We have all heard the saying, “work is no longer a place you go, but what you do.” The idea of where and how you work has drastically changed over the years. Thanks to technology and concepts such as co-working spaces, lawyers have redefined how they practice. We had a chance to chat with Kevin Pratt, founder of CO-Law, a co-working space dedicated to lawyers in Charlotte, North Carolina. We learned more about the concept and what it means for the profession.
LM: The mission of CO-Law is “to create a community inspiring you to be the lawyer you want to be.” What inspired you to create Co-law?
KP: I founded CO-Law because I want to make law practice management easier, more cost effective, as well as more innovative and agile. More importantly though - I wanted to bring people together in a whole new way.
LM: Coworking is a concept that seems to be rapidly catching on throughout various professions. What sets CO-Law apart from other coworking spaces?
KP: Cushman and Wakefield recently published a report predicting that the coworking market will triple in size over the next five to ten years. So, coworking is no longer a trend – it’s a personal and professional lifestyle choice that’s here to stay.
With that said, coworking options are popping up all over the place, and we need to differentiate ourselves. CO-Law is a space designed specifically by attorneys, for attorneys. As a result, we are making mindful decisions when it comes to the ethical and practical considerations lawyers have in their practices. On top of that though, we have a unique spirit for innovation. So, we ask ourselves two questions every day: (1) are we doing things differently for the better; and (2) are we helping, supporting, and serving lawyers? We want CO-law to answer both of those questions with a hands-down YES. Then, that’s what sets up apart.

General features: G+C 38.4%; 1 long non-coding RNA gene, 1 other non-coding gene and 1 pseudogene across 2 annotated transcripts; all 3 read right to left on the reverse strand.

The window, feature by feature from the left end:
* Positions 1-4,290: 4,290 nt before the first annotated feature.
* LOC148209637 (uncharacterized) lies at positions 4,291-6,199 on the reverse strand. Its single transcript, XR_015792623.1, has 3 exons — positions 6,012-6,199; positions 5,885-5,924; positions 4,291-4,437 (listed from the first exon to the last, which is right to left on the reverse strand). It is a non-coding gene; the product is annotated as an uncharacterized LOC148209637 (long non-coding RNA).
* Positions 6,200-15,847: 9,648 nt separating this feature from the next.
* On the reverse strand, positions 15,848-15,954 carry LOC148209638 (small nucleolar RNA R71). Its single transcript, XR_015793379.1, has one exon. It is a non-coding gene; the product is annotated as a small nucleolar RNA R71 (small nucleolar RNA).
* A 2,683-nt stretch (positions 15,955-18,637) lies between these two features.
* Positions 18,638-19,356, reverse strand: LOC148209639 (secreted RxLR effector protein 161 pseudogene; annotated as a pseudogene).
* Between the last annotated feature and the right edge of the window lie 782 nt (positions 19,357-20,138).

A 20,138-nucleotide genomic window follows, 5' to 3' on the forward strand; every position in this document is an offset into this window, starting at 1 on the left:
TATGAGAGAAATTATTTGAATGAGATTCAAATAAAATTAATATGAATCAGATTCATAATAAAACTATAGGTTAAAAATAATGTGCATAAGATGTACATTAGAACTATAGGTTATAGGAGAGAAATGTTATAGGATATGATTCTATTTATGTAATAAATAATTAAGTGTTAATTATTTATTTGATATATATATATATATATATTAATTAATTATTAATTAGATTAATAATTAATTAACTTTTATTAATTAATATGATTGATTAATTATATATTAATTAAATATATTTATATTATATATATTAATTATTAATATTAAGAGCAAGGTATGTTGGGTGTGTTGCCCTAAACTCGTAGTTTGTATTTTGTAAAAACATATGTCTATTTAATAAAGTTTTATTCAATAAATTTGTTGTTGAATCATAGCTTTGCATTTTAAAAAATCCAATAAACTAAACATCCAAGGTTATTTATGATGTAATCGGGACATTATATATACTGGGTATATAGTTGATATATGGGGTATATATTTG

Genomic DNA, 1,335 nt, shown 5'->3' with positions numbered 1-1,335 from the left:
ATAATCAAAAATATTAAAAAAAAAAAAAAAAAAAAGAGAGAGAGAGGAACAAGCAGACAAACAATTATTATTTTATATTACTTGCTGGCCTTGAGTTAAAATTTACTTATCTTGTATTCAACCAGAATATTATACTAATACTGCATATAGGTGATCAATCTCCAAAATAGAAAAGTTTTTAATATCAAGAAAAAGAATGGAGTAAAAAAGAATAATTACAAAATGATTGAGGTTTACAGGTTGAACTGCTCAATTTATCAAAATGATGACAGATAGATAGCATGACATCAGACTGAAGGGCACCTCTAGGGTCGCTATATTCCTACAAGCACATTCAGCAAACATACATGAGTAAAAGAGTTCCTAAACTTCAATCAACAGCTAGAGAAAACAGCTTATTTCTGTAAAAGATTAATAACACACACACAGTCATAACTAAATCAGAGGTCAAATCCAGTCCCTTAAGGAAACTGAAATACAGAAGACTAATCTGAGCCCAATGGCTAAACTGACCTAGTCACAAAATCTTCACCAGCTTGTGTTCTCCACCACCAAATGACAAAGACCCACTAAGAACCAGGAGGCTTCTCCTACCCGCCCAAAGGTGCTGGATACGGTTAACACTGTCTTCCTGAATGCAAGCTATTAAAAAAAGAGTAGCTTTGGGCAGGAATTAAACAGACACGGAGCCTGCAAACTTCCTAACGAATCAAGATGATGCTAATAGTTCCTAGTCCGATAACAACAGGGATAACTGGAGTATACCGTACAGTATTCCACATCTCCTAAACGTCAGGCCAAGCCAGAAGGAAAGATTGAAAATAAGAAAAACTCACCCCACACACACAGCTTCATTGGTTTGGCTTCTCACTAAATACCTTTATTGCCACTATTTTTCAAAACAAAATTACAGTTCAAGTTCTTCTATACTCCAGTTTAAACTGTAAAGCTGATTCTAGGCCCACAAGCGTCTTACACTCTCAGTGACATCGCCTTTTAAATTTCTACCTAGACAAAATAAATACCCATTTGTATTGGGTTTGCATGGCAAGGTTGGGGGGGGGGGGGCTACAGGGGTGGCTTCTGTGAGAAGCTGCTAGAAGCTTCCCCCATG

LM: Can you explain to us how a Co-law membership works?
KP: All CO-Law memberships are month-to-month. You can purchase a flex membership, which offers an opportunity to work in an open work area with unlimited conference room and printing access. The conference room is first-come, first-served. You can buy a private office membership, which is space large enough for two people. With that membership, you will also get unlimited conference room and printing access. However, there are other memberships that you can utilize if, for example, you want to save money in other ways. For example, you can get a phone membership—port your phone number over to CO-Law’s exclusive partner, Dialpad—and have CO-Law manage that part of your law practice. Or, you can have CO-Law manage the legal research part of your practice through a legal research platform. Through that membership, a member gets access to cutting edge legal research software leveraging IBM’s Watson technology. Every membership platform is designed specifically to free lawyers to spend more time on revenue generating activities.
LM: What are some of the advantages of coworking for lawyers, specifically for solos and small firms?
KP: First, it’s a more efficient utilization of space to grow your law practice. Second, lawyers are better together—because together they benefit from economies of scale; shared institutional knowledge; and referral opportunities. It’s well-known that the best referrals come from other attorneys, so it only makes sense to increase those opportunities. Third, coworking is a platform of independence and empowerment.